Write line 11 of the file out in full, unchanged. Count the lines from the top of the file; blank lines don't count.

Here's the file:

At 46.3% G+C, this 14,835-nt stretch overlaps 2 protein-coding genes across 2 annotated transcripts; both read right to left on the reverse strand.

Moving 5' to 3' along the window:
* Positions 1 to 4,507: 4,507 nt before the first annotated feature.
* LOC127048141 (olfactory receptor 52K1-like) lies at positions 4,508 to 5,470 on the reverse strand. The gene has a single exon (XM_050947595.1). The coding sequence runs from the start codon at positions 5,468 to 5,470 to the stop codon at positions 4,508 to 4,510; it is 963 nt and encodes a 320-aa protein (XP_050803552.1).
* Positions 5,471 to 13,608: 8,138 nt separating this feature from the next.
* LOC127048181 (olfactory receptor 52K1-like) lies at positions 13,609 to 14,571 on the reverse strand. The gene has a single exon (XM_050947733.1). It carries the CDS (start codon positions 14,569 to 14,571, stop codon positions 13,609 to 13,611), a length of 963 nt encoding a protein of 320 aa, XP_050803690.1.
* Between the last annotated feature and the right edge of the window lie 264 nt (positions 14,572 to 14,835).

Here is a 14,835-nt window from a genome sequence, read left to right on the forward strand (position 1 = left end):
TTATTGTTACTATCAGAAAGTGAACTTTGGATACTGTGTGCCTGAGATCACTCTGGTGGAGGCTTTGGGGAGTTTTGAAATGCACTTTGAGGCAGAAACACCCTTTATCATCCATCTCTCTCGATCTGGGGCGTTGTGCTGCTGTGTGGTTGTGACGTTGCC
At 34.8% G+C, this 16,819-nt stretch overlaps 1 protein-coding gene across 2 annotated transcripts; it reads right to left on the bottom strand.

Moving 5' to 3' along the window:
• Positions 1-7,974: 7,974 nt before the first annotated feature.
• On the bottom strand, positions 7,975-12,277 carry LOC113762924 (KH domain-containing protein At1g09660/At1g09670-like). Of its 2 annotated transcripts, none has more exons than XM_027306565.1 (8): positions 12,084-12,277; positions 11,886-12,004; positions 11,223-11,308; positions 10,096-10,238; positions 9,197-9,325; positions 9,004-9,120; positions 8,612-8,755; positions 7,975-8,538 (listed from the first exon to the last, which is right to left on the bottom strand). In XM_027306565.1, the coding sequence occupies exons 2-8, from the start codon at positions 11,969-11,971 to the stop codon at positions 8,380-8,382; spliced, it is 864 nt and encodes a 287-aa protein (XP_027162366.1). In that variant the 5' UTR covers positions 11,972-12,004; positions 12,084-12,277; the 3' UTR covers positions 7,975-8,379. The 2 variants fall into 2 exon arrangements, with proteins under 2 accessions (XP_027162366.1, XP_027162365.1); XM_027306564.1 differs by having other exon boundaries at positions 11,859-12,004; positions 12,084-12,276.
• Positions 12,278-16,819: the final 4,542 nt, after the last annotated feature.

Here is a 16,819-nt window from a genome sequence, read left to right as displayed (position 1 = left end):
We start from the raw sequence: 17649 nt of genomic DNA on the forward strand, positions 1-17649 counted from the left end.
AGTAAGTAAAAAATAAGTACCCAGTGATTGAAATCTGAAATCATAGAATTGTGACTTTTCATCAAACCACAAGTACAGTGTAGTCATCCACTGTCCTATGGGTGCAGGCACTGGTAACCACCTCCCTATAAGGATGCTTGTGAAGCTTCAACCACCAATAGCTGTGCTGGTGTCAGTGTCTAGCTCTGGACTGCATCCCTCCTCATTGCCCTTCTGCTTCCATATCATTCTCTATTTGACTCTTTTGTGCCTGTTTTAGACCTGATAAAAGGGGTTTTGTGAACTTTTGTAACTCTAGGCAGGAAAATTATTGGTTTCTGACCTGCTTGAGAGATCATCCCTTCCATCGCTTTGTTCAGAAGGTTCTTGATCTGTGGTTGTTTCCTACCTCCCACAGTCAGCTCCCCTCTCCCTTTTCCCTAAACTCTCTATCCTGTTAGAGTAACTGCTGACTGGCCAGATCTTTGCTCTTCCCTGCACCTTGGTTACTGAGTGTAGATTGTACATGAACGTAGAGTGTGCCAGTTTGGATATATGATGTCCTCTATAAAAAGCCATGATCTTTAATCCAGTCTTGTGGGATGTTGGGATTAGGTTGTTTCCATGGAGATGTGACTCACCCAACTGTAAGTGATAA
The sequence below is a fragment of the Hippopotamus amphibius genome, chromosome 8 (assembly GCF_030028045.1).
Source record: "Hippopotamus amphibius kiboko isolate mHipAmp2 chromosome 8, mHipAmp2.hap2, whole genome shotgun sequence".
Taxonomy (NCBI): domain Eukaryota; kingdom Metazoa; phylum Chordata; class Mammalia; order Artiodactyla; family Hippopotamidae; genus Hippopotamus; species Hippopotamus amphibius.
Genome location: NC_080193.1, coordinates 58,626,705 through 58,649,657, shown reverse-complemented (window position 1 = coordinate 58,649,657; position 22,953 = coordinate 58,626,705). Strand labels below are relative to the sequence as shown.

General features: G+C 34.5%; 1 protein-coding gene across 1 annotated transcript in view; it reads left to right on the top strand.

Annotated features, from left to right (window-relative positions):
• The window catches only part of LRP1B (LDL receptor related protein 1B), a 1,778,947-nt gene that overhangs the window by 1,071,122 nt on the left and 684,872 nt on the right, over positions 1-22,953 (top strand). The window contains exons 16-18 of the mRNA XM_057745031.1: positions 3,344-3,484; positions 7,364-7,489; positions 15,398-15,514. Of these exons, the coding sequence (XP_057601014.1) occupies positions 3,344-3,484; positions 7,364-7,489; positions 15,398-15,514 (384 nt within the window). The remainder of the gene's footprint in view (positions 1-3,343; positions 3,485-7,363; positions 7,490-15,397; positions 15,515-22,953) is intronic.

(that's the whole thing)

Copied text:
Moving 5' to 3' along the window: